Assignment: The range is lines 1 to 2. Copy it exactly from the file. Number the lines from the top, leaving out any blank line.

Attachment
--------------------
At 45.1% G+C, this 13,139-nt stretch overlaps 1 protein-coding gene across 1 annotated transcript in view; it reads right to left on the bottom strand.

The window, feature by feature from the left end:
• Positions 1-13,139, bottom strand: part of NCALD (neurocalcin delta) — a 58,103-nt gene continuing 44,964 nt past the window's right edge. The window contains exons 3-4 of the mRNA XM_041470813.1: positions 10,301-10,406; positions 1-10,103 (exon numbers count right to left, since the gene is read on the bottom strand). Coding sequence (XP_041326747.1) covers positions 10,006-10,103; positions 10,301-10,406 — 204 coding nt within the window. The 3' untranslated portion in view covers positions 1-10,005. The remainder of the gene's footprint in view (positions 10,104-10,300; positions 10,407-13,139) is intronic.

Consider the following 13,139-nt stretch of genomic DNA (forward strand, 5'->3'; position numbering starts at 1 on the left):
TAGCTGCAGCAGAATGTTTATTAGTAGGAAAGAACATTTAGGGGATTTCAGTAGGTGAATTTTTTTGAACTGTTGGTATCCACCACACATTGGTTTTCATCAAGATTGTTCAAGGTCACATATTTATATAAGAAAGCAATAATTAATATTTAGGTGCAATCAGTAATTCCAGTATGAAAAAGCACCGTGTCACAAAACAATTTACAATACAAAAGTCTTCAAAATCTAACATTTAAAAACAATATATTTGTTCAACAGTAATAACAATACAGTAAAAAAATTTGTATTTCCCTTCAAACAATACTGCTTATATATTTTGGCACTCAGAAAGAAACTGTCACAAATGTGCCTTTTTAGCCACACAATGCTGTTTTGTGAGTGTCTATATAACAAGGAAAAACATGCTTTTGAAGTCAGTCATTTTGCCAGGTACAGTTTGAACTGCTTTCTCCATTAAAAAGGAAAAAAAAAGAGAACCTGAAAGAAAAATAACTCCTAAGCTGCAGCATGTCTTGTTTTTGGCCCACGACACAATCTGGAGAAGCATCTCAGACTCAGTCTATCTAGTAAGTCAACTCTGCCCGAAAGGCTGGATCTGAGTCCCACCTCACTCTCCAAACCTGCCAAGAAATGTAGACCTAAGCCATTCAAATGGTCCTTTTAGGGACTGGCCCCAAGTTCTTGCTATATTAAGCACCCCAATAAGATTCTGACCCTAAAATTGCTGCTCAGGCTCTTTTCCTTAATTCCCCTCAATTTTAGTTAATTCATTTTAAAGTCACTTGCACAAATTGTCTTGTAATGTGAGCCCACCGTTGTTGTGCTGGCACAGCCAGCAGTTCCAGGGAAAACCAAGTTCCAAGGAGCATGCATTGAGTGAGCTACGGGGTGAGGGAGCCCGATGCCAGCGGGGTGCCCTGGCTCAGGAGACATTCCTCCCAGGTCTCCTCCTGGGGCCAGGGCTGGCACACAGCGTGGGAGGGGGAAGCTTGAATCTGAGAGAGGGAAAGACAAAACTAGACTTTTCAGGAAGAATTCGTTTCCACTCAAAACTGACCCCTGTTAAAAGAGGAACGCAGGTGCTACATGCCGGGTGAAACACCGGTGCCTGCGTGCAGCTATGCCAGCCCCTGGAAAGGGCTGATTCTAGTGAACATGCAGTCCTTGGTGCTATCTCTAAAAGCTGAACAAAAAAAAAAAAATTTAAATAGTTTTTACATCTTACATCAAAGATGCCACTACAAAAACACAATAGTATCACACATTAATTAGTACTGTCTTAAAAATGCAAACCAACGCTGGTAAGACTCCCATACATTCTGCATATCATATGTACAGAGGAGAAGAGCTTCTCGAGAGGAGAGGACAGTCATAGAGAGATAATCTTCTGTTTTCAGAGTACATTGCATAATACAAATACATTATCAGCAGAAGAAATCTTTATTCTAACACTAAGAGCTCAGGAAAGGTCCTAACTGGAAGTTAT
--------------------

At 45.1% G+C, this 13,139-nt stretch overlaps 1 protein-coding gene across 1 annotated transcript in view; it reads right to left on the bottom strand.

The window, feature by feature from the left end: